Tuesday, June 16, 2015

Curling Up with a Good Book

For the past few days, I've been engrossed in engaging new book, A Curious Friendship: The Story of a Bluestocking and a Bright Young Thing. Written by Anna Thomasson, the book recounts the unconventional friendship between writer Edith Olivier, the Victorian bluestocking of the book's subtitle, and the much younger artist, Rex Whistler. Although I am only a quarter of the way into the book (at 463 pages, it is lengthy), the text thus far is delightful. If you have an interest in either Olivier or Whistler, I highly recommend reading this book.  By the way, I'd be remiss if I didn't mention the book's dust jacket, which has to be one of the most charming I've seen in some time. The cover art is fitting considering that Rex Whistler was renowned for his whimsical, sometimes fantastical, and always charming paintings and illustrations.

Along with a number of photographs of Olivier and Whistler, the book also features one of Whistler's more well-known paintings, Conversation Piece at the Daye House, which depicts Olivier in the Long Room at her Wiltshire house, Daye House, along with her guests Lady Ottoline Morrell, Lord David Cecil, and Whistler himself. I've long admired this painting because Whistler's evocative painting style, coupled with the room's genteel and relaxed furnishings, captures a setting that is both mannerly (a virtue valued by both Victorian bluestockings and a few of us modern types) and favorable for relaxation. In other words, I find Olivier's Long Room- at least, Whistler's version of it- to be the ideal room in which to curl up with a good book, preferably one as pleasant as A Curious Friendship. (A cozy mystery would work equally as well.)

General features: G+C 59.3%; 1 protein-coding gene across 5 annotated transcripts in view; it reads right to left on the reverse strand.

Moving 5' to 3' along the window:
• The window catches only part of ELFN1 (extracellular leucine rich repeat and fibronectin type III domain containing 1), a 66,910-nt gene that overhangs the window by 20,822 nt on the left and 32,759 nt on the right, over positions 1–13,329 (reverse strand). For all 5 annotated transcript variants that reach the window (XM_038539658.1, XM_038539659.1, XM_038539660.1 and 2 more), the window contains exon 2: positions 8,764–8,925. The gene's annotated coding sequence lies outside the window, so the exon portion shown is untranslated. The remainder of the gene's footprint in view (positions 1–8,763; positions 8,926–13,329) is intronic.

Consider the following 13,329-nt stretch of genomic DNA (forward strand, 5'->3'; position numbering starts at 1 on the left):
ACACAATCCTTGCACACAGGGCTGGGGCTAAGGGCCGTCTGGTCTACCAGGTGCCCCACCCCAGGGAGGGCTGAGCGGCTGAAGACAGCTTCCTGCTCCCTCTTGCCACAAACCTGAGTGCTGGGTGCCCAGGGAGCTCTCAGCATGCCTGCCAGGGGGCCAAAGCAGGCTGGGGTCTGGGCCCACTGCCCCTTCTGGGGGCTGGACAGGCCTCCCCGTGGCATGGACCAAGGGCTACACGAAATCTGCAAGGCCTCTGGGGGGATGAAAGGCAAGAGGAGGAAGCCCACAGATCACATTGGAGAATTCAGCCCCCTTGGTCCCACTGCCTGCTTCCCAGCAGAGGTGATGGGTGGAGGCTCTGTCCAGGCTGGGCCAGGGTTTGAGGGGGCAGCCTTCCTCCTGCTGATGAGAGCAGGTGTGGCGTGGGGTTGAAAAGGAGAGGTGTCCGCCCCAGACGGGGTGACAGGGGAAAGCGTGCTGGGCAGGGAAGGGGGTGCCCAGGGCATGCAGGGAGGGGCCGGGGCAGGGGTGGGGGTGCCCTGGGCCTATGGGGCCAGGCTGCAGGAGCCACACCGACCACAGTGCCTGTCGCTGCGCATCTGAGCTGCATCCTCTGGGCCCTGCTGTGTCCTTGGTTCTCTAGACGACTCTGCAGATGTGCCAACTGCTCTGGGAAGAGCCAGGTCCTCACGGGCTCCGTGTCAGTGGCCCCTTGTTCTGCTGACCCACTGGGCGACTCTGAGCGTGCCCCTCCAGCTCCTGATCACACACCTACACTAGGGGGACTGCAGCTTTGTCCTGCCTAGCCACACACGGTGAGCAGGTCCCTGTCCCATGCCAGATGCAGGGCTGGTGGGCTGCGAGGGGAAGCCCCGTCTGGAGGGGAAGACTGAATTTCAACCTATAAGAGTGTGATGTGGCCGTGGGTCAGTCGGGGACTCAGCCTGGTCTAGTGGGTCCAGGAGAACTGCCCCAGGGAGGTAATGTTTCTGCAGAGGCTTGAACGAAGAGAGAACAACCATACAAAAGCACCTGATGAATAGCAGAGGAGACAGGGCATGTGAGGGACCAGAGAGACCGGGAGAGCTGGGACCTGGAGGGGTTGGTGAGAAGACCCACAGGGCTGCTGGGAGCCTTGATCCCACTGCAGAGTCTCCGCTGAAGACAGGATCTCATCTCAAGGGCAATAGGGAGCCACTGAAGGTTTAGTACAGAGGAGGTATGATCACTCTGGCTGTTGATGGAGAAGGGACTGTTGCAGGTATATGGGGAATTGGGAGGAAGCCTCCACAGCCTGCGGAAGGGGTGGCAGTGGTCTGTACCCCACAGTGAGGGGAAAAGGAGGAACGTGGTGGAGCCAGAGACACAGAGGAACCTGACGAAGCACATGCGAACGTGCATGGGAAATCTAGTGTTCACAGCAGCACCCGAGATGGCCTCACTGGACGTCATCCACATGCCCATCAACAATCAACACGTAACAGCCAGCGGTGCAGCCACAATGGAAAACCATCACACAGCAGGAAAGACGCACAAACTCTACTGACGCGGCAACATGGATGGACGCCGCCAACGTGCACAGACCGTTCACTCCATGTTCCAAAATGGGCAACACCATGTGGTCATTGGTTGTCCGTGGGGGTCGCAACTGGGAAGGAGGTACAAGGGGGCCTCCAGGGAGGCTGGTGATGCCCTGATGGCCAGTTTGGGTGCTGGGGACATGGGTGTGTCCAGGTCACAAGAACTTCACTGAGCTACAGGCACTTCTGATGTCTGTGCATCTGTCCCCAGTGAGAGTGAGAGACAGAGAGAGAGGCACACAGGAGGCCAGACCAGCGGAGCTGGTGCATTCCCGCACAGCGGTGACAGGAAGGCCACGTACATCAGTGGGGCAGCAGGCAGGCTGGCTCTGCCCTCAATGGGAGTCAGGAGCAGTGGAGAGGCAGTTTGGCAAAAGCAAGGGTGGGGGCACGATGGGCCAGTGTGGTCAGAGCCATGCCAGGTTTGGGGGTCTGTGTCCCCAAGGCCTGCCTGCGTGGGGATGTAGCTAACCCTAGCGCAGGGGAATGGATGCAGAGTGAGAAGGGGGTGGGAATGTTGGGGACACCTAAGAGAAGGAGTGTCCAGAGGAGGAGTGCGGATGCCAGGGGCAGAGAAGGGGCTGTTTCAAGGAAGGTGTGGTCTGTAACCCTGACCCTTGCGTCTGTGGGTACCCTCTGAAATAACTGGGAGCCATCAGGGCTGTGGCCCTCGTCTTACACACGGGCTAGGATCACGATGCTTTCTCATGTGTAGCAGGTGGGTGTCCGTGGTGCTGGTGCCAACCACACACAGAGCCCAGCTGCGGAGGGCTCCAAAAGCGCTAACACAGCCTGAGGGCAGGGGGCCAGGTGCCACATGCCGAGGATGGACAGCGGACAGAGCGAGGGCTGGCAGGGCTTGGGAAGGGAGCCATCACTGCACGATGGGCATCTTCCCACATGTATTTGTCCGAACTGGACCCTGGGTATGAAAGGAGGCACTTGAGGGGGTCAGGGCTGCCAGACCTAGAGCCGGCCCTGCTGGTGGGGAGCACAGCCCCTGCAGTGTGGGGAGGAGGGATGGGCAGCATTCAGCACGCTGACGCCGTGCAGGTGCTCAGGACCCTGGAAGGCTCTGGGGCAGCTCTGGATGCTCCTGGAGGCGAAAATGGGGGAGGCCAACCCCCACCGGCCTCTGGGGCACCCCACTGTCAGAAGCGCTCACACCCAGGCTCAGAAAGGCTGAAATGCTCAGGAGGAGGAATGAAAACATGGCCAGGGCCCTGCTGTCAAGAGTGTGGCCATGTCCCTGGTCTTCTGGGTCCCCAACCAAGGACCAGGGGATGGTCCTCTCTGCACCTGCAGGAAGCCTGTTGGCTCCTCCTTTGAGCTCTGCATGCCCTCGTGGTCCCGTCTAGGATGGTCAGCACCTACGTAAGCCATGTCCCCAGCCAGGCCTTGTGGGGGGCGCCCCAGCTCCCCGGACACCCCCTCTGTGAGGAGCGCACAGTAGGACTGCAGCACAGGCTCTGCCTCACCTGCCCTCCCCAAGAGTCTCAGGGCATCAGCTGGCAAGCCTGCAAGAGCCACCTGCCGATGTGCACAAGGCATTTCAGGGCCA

I spent some time finding examples of other rooms in which I would be quite happy to while away an afternoon or evening with my nose stuck in a good book.  Some of the examples are sprightly, while others are a bit more serious, but what they all share is their ability to lure visitors into their clutches, either through deep, rich color or comfortable, nostalgic fabrics.  And if you plan to lose yourself in a book, what better way to do so than in rooms designed beautifully for comfort and relaxation?

Conversation Piece at the Daye House, painted by Rex Whistler in 1937. The painting depicts Edith Olivier, Lord David Cecil, Lady Ottoline Morrell, and Rex Whistler.

The drawing room at the Dower House, Badminton.

David Hicks's library in his Oxfordshire house.

Scott Nelson's dressing room, located in the Manhattan apartment of Nelson and Alex Papachristidis, who decorated the room.

The living room in the country home of the late Timothy Mawson.

The Manhattan living room of the late Stanley Barrows, design professor and historian extraordinaire.

A cozy room decorated by Paolo Genta.


  1. I do most of my reading on a daybed with a baldaquin and am looking forward to getting and reading this book. Thanks for the tip.

  2. Jennifer, a book I am putting at the top of my list! It sounds enchanting as are your images!

    The Arts by Karena

  3. will get this book + love it when you recommend. xxpeggybraswelldesign.com

  4. Anonymous5:05 PM

    What a treat to look forward to. Love Rex Whistler. The fatalistic way he went to war always makes a person sad, but you look at his work and feel lucky to be seeing it. (Bertrand Russell talks about Ottoline Morrell in his autobiography- speaking of a good read. He says he was besotted with her but she couldn't reciprocate because of his terrible halitosis.)

  5. I could move into the Dower house at Badminton immediately, saggy sofa and all! I bet it's wonderfully comfortable! A book I must read....

  6. Very gratifying to know that I'm not the only one who finds Rex's "Conversation Piece at the Daye House" so alluring.
    It's one of those little pictures that make one yearn to live in another era, with its own social possibilities. The platonic relationship of Rex Whistler and Edith Olivier has always intrigued me, so it's good to know that there's an entire book on the subject--not that Laurence Whistler's biography of Rex glossed over that friendship.

    In any case, what a brilliant premise, Jennifer, for a post on rooms for relaxation and escape!